The first team-up between director Roger Corman, star Vincent Price, screenwriter Richard Matheson, and source material Edgar Allan Poe is a moody, creepy high point in the mood, creepy world of Gothic horror films.
It’s great to see Christopher Lee back in action again as the count, and really, that alone is enough to make this film enjoyable. Lee swore this would be the final time he’d play Dracula for Hammer. He was, naturally, back again as the count very shortly there after.
If Brides of Dracula is the forgotten Dracula film, I can’t imagine it will stay that way for very long. It’s simply too good. Maybe not quite as good as the original, but definitely the equal of the next sequel, Dracula, Prince of Darkness, which saw the return of Christopher Lee to the role of Dracula.
Anyone claiming that Spirits of the Dead isn’t a good movie is probably only just saying that because Vadim’s contribution to this anthology of Edgar Allen Poe adaptations as conceived by three of Europe’s maverick directors is so sloppy and unengaging. Vadim’s contribution, “Metzengerstein,” is certainly not the way you’d want to start a film….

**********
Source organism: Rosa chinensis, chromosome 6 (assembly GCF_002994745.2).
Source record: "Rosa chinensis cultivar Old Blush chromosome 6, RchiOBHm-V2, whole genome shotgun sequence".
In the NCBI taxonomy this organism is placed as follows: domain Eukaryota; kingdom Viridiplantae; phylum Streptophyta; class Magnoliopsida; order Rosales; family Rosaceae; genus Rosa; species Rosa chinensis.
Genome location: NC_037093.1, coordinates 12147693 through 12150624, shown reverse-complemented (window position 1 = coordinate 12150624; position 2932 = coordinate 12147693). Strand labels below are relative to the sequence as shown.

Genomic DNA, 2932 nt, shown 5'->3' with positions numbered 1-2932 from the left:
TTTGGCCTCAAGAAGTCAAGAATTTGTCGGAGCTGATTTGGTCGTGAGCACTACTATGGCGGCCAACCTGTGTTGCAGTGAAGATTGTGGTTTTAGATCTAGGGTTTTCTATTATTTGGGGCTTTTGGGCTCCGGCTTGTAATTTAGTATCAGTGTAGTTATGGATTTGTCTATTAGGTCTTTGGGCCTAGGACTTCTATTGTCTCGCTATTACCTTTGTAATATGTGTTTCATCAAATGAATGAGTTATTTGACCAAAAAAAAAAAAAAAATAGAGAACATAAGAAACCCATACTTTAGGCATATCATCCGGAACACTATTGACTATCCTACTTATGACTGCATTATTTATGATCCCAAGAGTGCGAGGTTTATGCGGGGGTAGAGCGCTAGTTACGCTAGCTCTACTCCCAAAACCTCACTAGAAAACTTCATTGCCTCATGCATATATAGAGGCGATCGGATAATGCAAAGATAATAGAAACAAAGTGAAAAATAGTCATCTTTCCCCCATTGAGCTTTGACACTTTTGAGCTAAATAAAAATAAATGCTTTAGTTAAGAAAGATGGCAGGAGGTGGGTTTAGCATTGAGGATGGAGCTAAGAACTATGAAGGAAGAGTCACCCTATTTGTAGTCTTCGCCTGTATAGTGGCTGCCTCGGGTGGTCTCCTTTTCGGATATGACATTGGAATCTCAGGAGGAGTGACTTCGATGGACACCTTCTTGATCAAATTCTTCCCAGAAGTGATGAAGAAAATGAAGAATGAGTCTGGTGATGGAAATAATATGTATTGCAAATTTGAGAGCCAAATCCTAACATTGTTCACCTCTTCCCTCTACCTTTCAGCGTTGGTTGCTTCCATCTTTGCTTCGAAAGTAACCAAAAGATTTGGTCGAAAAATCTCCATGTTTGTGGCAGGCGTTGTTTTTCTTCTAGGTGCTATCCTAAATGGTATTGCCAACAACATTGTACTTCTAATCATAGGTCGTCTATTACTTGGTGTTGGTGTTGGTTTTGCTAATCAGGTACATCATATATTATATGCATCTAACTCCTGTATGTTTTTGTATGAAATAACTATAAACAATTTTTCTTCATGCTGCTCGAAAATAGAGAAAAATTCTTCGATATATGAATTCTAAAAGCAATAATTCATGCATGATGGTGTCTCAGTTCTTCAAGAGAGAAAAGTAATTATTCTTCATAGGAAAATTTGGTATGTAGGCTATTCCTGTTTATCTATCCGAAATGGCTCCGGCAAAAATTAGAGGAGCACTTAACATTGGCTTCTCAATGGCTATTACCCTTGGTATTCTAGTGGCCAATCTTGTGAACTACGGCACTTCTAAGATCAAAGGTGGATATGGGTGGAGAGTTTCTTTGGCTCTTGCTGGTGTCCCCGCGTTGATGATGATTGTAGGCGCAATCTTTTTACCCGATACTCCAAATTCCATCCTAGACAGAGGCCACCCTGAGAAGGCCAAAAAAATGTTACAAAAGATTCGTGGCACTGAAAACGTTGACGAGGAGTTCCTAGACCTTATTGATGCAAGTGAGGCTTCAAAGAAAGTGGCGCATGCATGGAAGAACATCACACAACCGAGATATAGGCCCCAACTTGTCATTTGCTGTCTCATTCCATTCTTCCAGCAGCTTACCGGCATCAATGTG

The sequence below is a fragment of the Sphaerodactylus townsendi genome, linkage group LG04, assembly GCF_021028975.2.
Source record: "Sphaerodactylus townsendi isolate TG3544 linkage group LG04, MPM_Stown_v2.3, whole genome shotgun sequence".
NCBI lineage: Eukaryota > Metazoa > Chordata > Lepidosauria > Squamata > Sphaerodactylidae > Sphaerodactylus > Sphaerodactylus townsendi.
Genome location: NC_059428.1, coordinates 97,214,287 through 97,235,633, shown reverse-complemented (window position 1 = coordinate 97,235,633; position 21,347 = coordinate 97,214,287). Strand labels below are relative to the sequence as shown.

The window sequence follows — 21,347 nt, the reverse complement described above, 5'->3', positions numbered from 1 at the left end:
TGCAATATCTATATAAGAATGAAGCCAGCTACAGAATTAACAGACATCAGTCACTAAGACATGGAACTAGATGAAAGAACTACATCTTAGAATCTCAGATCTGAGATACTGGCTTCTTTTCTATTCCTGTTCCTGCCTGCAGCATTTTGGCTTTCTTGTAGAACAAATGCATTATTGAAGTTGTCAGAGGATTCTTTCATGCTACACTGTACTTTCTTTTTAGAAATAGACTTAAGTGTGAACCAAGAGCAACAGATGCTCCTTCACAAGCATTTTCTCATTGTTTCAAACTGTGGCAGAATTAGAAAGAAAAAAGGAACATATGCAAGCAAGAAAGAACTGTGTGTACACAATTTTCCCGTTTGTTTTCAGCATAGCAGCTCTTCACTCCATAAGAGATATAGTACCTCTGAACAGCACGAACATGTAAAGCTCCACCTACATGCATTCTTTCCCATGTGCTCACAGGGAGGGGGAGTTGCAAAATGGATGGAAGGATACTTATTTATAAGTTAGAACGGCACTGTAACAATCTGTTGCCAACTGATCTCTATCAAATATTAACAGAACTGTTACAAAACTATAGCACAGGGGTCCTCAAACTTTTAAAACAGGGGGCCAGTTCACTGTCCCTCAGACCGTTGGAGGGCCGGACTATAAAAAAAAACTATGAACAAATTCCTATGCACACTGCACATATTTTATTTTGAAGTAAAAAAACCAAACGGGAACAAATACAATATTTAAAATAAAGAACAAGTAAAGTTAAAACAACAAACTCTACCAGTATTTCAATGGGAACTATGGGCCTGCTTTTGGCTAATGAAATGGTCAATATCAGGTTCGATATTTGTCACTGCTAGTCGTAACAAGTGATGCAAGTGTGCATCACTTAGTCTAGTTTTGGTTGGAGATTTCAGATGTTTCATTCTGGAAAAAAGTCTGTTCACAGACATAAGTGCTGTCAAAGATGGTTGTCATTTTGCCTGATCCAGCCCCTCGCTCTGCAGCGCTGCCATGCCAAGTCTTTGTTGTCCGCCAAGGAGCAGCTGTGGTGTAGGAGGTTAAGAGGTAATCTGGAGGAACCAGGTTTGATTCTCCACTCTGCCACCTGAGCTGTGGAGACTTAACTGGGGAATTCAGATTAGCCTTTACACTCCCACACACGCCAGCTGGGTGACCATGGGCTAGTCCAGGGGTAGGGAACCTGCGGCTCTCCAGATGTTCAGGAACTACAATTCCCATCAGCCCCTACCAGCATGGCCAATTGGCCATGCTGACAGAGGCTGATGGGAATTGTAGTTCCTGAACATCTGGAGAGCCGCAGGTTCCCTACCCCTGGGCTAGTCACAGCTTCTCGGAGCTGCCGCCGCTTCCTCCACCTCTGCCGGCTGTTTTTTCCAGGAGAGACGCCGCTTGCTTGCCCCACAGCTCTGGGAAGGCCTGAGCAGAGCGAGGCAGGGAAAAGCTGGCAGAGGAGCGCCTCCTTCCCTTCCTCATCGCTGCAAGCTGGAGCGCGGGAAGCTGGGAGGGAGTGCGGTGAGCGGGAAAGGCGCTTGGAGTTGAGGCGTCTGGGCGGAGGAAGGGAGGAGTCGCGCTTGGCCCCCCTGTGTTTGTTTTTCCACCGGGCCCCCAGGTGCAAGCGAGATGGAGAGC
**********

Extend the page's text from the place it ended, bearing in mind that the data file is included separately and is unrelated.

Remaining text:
Problems abound, but in the end, I still found this a plenty pleasing epic tale where the best parts are in the least epic moments and within not the story of Jesus, but in the many subplots and supporting schemers.
One of the most wild and creative visions of Hell comes from Japan, and more specifically from the gloriously twisted imagination of famed horror director Nobuo Nakagawa.
When one thinks of the myriad espionage exploitation films that flickered across movie screens in the wake of James Bond’s unprecedented success as a film franchise, one generally thinks of the countless cheap though often entertaining Eurospy entries into the genre. After all, there were scores of them, and a lot of them weren’t half…